2.4  The Explanatory Notes accompanying the Bill provide an explanation of the Government's views on compatibility at paragraphs 19 - 26. The Minister wrote to the Committee on 27 November 2009 enclosing a separate Human Rights Memorandum which set out the Government's view on compatibility with the right to enjoy Convention rights without discrimination (Article 14 ECHR) in greater detail.[141] We wrote to the Minister to raise a few additional questions about compatibility with the human rights obligations of the United Kingdom, and specifically, about the Government's consideration of the UN Convention on the Rights of Persons with Disabilities and the International Covenant on Economic, Social and Cultural Rights.[142] The Minister of State for Care Services, Phil Hope MP provided a full response on 29 January 2010, for which we are grateful.[143] We welcome the Government's decision to provide us with a separate Human Rights Memorandum in this case. The additional information which it provided about the Government's analysis helpfully reduced the number of questions which we decided to follow-up in our correspondence with the Minister. However, in the future, we encourage Government departments to follow the example of those, such as the DCSF, which have encompassed broader human rights considerations relating to a Bill than those relating to the ECHR (including in support of the Government's position) in their Human Rights Memoranda.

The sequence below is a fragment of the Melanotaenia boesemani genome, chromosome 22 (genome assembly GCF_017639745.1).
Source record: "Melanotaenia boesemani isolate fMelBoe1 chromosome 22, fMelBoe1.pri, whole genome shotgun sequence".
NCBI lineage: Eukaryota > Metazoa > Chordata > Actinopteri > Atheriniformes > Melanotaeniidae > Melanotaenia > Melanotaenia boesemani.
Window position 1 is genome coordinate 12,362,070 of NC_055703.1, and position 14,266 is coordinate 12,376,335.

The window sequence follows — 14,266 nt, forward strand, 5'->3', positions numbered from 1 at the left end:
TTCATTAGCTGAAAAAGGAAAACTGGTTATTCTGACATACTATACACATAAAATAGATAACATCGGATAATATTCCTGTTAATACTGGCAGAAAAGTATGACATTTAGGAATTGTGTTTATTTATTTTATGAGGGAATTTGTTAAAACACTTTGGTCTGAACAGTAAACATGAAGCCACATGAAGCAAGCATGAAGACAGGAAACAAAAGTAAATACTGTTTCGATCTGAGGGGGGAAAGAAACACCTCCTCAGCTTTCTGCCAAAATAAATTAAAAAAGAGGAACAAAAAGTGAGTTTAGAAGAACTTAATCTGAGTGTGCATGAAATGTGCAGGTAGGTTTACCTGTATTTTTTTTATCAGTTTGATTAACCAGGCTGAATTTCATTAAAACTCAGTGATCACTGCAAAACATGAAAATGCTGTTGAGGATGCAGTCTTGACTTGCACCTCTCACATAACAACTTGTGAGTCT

Significant human rights issues

2.5  We consider that the Bill raises three significant human rights issues:

(a) The extent to which the Bill is a human rights enhancing measure;

(b) Whether the Bill introduces enforceable public service guarantees which assist the K to meet its human rights obligations; and

(c) Whether the proposals in the Bill - which propose to distinguish between those who need personal care at home and those who live in residential care - are compatible with the right to access Convention rights without discrimination.

2.6  A number of organisations wrote to give us their views on these issues. We are grateful to those who submitted evidence. Where their submissions have not previously been published, we publish them with this report.

(A) A HUMAN RIGHTS ENHANCING MEASURE?

2.7  During the second reading of the Bill in the House of Commons, the Secretary of State for Health explained that this Bill was designed to ensure people "receive intensive support to prevent them from developing more serious needs". He went on to explain that the Government's aim in introducing the Bill was to help people "remain healthy and independent in their own homes".[144] He added that it was important to create a system which allows people to live independently.[145]